When poorer countries are in conditions of chaos, more powerful countries arrive to bring about order, and ultimately to establish their rule.
Turkey wants to expand its hegemony into Central Asia, and one of the reasons for this is the Caspian Sea. According to a US government cable from 2008, Turkey is “striving for energy supply security and believes warmer relations with Central Asian leaders can create the conditions for Turkey to realize its Caspian energy objectives.” The same document reads that “ Turkey has offered to play a leading role in developing a trans-Caspian natural gas pipeline (TCP).” A US diplomatic cable from 2009 explains that Turkey “sees itself as a guide and leader for the other ‘developing’ Turkic countries.”
Turkey has several interests in Central Asia: there is of course the cultural aspect in all of this. It was from the lands of Central Asia where the Oghuz Turks — violent marauders — came, storming into Anatolia (present-day Turkey) in the Medieval period, and spreading Islam. Thus, Turkey sees Central Asia as a continual part of cultural territory. And then there is the importance of resources. Kazakstan is a major source of oil, and Turkey wants in on it. As the 2009 US diplomatic cable reads:
“Turkey is positioning itself to become a major
energy transit country, it is paying close attention to
Kazakhstan’s fossil fuel resources (REF A). Kazakhstan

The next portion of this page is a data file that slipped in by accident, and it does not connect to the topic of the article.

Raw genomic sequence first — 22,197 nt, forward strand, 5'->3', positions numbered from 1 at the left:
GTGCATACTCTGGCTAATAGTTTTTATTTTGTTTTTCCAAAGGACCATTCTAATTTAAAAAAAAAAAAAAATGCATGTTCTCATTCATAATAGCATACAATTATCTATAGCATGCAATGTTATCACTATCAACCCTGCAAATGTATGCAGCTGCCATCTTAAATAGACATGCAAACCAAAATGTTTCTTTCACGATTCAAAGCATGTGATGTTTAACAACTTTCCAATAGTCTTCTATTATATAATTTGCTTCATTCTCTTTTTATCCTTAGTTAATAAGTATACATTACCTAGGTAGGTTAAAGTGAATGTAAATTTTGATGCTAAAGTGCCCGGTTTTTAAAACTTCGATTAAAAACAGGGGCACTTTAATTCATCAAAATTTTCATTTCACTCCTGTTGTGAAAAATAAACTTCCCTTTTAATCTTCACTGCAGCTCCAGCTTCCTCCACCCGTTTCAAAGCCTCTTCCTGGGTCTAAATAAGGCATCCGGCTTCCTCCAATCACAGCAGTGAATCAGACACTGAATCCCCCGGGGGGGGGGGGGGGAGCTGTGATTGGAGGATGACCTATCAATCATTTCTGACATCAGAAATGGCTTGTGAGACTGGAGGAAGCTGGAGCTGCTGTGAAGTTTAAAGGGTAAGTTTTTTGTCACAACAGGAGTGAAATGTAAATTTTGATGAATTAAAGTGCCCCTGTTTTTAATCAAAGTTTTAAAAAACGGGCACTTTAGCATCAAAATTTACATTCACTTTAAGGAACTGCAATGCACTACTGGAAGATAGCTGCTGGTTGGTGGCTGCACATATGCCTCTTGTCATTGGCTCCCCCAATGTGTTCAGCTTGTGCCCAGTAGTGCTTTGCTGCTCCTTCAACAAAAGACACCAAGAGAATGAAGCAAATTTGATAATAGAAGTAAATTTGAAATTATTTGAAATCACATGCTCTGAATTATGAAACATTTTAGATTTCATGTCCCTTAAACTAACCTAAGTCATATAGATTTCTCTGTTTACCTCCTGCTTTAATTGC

possesses large oil and gas reserves and analysts predict
that it will likely become one of the top 10 oil producing
nations in the near future.”
Turkey wanting to expand into Central Asia is also a counter against Russia and Armenia. A 2007 US diplomatic cable (found on Wikileaks) explains:
“Historical and cultural ties, expanding commercial interests, strategic competition with Russia and Iran, and disenchantment with Euro-Atlantic relations are the traditional drivers of Turkey’s interest in the east. Increasingly, however, military officials justify intensified security ties by citing threats to energy security from perceived Russian conniving with Armenia and Iran to “breach” U.S.-supported east-west routes for Caspian energy.”
Turkey just had a proxy war with Armenia through its main Turkic ally, Azerbaijan, in which the latter defeated the Armenians and took the territory of Nagorno-Karabakh. Now that Nagorno-Karabakh is under Azeri control, Turkey seeks to have a corridor built that would go from the Azeri region of Nakhichevan (which borders with Turkey), through Armenia, into Azerbaijan (specifically where Nagorno-Karabakh is) and into the Caspian Sea, from where Turkey would have access into Central Asia. Thus, from Azerbaijan Turkey has direct access into the Caspian Sea and Central Asia.
This is part of the dream of establishing a Turkic union — or really a Turkic NATO — led by Turkey, of course. The umbrella organization for this is the Cooperation Council of Turkic Speaking Countries, and it is meant to be a power bloc of countries all sharing the Turkic heritage. Michael Wilson of Stratfor wrote in 2010:
“The Council of Cooperation of Turkic-speaking countries will be the basis for a new regional Turkic union, designed to strengthen the unity of the peoples living in similar linguistic and cultural environment, and to strengthen political and trade relations.”
Turkey’s desire to deepen itself within Central Asia is seen in its trade and security agreements with Uzbekistan. But there is a rival that Turkey is dealing with — Russia. As Gorkem Dirik explains: “Nevertheless, Uzbekistan is not a hassle-free country and yet again, Russia stands as Turkey’s main rival on its path to penetrate Uzbekistan culturally and economically and to provide it with military assistance when necessary.”